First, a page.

Richard Rodney Bennett (born 1936) was one of the most gifted and versatile composers to emerge from Britain's cultural renaissance after World War II, writing for films and television, opera and concert audiences.
Richard Rodney Bennett was born in Kent and received his musical training as a scholarship student at the Royal College of Music, where he was a pupil of Lennox Berkeley and Howard Ferguson. When Bennett was 18, he composed a piano sonata that revealed his unusual talent. It is recognized as being an important contemporary work.
In 1957 a scholarship awarded by the French government enabled Bennett to study with Pierre Boulez in Paris for two years. Although Boulez was one of the leaders of the musical avant-garde, he did not impose his style on the young composer. Bennett returned to England with a complete mastery of serial techniques, but he never used them in a doctrinaire manner. He had become a versatile composer, seemingly able to write convincingly in any style and for many different audiences. In 1970 Bennett accepted a two-year appointment as visiting professor of composition at the Peabody Conservatory in Baltimore, Maryland.
Bennett's opera The Mines of Sulphur (1963) has been called one of the most professionally adept and successful first full-length operas ever produced. It demonstrated that his abilities were particularly suited to writing operas and revealed his strong dramatic sense and his power to create atmosphere and depict characters in soaring melodic lines and colorful orchestration. The opera is through-composed, that is, there are no arias, and the dramatic intensity of the story is reflected at all times in the music. The Mines of Sulphur is a horror story, set in a dilapidated ancient mansion in the midst of a forest on a stormy night. A band of disreputable strolling players comes to this spooky place, and horrible deeds ensue. The choice of such a grisly, melodramatic plot shows Bennett's basically romantic attitude as a composer.
Bennett's next opera, A Penny for a Song (1967), is a complete contrast. It is a light-hearted political satire, for which the composer adopted a freely tonal idiom, very different from the chromaticism of the earlier opera. His third opera, Victory, based on Joseph Conrad's novel, was first performed in London in 1970.
Bennett composed two symphonies (1965 and 1967), a piano concerto (1968), Epithalamion (1966) for chorus and orchestra, a ballet called Jazz Calendar (1964) for jazz ensemble, various piano pieces and songs, and his own variations of Scott Joplin. He also wrote piano pieces and songs for children as well as a children's opera, All the King's Men (1968), and scores for young musicians.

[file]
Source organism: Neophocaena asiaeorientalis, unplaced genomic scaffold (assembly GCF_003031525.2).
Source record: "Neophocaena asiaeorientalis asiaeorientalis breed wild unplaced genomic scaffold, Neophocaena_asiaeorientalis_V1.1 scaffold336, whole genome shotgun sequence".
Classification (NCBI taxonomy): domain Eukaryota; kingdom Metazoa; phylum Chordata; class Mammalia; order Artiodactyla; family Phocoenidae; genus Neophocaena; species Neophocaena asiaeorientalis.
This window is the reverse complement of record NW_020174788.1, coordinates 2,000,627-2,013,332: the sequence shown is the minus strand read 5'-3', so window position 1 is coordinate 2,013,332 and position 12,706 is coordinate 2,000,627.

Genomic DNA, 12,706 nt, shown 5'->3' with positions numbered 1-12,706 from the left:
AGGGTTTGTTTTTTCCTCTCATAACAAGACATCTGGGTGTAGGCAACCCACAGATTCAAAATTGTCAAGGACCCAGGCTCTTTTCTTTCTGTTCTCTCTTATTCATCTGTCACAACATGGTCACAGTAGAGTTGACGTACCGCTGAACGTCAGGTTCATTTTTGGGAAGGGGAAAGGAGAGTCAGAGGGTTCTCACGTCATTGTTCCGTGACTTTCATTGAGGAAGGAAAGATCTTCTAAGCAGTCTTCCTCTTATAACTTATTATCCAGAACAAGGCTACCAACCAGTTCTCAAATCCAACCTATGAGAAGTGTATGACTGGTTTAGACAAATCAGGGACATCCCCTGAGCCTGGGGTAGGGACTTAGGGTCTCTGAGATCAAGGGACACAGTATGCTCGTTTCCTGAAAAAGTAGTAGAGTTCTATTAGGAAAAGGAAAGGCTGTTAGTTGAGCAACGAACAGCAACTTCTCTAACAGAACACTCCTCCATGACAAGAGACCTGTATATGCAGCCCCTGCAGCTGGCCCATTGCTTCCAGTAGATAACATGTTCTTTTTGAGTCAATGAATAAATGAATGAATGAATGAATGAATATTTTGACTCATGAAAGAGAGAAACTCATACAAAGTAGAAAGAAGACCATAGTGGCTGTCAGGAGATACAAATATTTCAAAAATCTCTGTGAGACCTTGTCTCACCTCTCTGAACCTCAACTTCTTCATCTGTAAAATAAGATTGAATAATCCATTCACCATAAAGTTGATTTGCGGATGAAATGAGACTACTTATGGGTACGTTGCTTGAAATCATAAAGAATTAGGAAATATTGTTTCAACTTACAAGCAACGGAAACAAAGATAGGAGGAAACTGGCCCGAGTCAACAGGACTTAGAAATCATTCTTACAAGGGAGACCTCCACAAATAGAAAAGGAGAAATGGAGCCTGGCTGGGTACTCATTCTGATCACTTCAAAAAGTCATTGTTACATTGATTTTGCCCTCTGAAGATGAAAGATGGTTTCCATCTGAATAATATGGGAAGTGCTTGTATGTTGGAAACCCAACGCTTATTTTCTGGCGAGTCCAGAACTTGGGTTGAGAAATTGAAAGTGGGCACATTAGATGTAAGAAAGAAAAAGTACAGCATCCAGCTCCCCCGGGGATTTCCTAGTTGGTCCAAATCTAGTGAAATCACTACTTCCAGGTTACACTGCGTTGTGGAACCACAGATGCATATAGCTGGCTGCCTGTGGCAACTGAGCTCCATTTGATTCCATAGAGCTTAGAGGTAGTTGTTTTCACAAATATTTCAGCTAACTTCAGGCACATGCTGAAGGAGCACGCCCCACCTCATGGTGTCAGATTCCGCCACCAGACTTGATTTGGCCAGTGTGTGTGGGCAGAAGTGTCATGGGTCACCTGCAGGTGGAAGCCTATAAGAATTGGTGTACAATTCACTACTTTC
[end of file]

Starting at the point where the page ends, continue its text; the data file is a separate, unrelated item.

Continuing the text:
Bennett is himself an accomplished performer. He recorded classics from Jerome Kern (1975) and Harold Arlen (1993) on the piano. On more than one occasion he collaborated on recordings with Elisabeth Lutyens, including a memorable performance on the basset horn on "Clarinet Classics".
Over the years his works provoke inspired performances from many distinguished performing artists, including Cleo Laine's London Clarinet Consort, Stephen Cleobury's King's Singers, the St. Louis Symphony Orchestra, and the Oregon Symphony. Julian Bream recorded Bennett's guitar sonatas (1982 and 1989). Bennett's Marimba and Percussion Concertos were recorded by Evelyn Glennie, Paul Daniel, and the Scottish Chamber Orchestra. In 1994 Bennett composed and arranged the sound track for the popular motion picture, Four Weddings and a Funeral, incorporating songs from many popular artists into the work.
Two general works which include material on Bennett and his music are Paul Henry Lang and Nathan Broder, eds., Contemporary Music in Europe: A Comprehensive Survey (1965), and Rollo H. Myers, Twentieth Century Music (1968). See also Joseph Machlis, Introduction to Contemporary Music (1961); Stewart Craggs, Richard Rodney Bennett: a Bio-bibliography (1990). □